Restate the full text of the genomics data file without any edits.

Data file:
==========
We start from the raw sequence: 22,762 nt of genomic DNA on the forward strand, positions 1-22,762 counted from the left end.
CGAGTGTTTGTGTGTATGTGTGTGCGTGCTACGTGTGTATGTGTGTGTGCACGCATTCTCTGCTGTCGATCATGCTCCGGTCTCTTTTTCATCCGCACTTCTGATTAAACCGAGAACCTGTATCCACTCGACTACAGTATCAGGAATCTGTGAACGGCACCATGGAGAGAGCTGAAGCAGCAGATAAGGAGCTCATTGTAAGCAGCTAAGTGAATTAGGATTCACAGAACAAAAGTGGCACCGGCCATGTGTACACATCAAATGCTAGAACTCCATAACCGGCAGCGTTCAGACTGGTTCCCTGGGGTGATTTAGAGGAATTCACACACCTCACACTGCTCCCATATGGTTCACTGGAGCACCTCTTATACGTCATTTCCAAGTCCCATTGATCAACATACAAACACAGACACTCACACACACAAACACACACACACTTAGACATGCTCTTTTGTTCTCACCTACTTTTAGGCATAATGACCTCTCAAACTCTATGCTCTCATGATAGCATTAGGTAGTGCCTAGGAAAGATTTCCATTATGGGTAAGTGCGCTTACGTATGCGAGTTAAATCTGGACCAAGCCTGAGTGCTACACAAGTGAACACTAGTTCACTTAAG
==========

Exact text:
We start from the raw sequence: 22,762 nt of genomic DNA on the forward strand, positions 1-22,762 counted from the left end.
CGAGTGTTTGTGTGTATGTGTGTGCGTGCTACGTGTGTATGTGTGTGTGCACGCATTCTCTGCTGTCGATCATGCTCCGGTCTCTTTTTCATCCGCACTTCTGATTAAACCGAGAACCTGTATCCACTCGACTACAGTATCAGGAATCTGTGAACGGCACCATGGAGAGAGCTGAAGCAGCAGATAAGGAGCTCATTGTAAGCAGCTAAGTGAATTAGGATTCACAGAACAAAAGTGGCACCGGCCATGTGTACACATCAAATGCTAGAACTCCATAACCGGCAGCGTTCAGACTGGTTCCCTGGGGTGATTTAGAGGAATTCACACACCTCACACTGCTCCCATATGGTTCACTGGAGCACCTCTTATACGTCATTTCCAAGTCCCATTGATCAACATACAAACACAGACACTCACACACACAAACACACACACACTTAGACATGCTCTTTTGTTCTCACCTACTTTTAGGCATAATGACCTCTCAAACTCTATGCTCTCATGATAGCATTAGGTAGTGCCTAGGAAAGATTTCCATTATGGGTAAGTGCGCTTACGTATGCGAGTTAAATCTGGACCAAGCCTGAGTGCTACACAAGTGAACACTAGTTCACTTAAG